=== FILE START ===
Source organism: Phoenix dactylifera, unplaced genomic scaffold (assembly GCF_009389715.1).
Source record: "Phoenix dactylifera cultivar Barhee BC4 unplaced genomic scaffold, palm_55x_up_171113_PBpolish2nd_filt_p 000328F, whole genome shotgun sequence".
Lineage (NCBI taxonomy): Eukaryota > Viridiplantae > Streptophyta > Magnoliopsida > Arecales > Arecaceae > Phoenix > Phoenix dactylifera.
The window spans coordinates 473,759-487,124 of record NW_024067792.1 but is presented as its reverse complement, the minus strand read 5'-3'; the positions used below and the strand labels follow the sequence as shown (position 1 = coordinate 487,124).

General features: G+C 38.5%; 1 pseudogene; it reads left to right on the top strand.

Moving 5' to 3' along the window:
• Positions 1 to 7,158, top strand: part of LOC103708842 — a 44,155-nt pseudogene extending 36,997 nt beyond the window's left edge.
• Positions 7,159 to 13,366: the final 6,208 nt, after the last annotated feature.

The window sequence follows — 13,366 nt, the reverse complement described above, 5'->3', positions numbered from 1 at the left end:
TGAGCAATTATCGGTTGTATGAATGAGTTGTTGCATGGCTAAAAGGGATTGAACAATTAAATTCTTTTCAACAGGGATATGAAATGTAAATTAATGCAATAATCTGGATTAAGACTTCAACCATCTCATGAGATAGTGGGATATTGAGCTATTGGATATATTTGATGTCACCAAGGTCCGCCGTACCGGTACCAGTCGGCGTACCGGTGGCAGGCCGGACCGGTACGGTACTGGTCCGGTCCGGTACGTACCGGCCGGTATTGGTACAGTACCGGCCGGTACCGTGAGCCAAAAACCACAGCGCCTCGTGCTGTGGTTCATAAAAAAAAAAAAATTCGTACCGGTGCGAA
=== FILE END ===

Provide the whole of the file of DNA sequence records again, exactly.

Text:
Source organism: Phoenix dactylifera, unplaced genomic scaffold (assembly GCF_009389715.1).
Source record: "Phoenix dactylifera cultivar Barhee BC4 unplaced genomic scaffold, palm_55x_up_171113_PBpolish2nd_filt_p 000328F, whole genome shotgun sequence".
Lineage (NCBI taxonomy): Eukaryota > Viridiplantae > Streptophyta > Magnoliopsida > Arecales > Arecaceae > Phoenix > Phoenix dactylifera.
The window spans coordinates 473,759-487,124 of record NW_024067792.1 but is presented as its reverse complement, the minus strand read 5'-3'; the positions used below and the strand labels follow the sequence as shown (position 1 = coordinate 487,124).

General features: G+C 38.5%; 1 pseudogene; it reads left to right on the top strand.

Moving 5' to 3' along the window:
• Positions 1 to 7,158, top strand: part of LOC103708842 — a 44,155-nt pseudogene extending 36,997 nt beyond the window's left edge.
• Positions 7,159 to 13,366: the final 6,208 nt, after the last annotated feature.

The window sequence follows — 13,366 nt, the reverse complement described above, 5'->3', positions numbered from 1 at the left end:
TGAGCAATTATCGGTTGTATGAATGAGTTGTTGCATGGCTAAAAGGGATTGAACAATTAAATTCTTTTCAACAGGGATATGAAATGTAAATTAATGCAATAATCTGGATTAAGACTTCAACCATCTCATGAGATAGTGGGATATTGAGCTATTGGATATATTTGATGTCACCAAGGTCCGCCGTACCGGTACCAGTCGGCGTACCGGTGGCAGGCCGGACCGGTACGGTACTGGTCCGGTCCGGTACGTACCGGCCGGTATTGGTACAGTACCGGCCGGTACCGTGAGCCAAAAACCACAGCGCCTCGTGCTGTGGTTCATAAAAAAAAAAAAATTCGTACCGGTGCGAA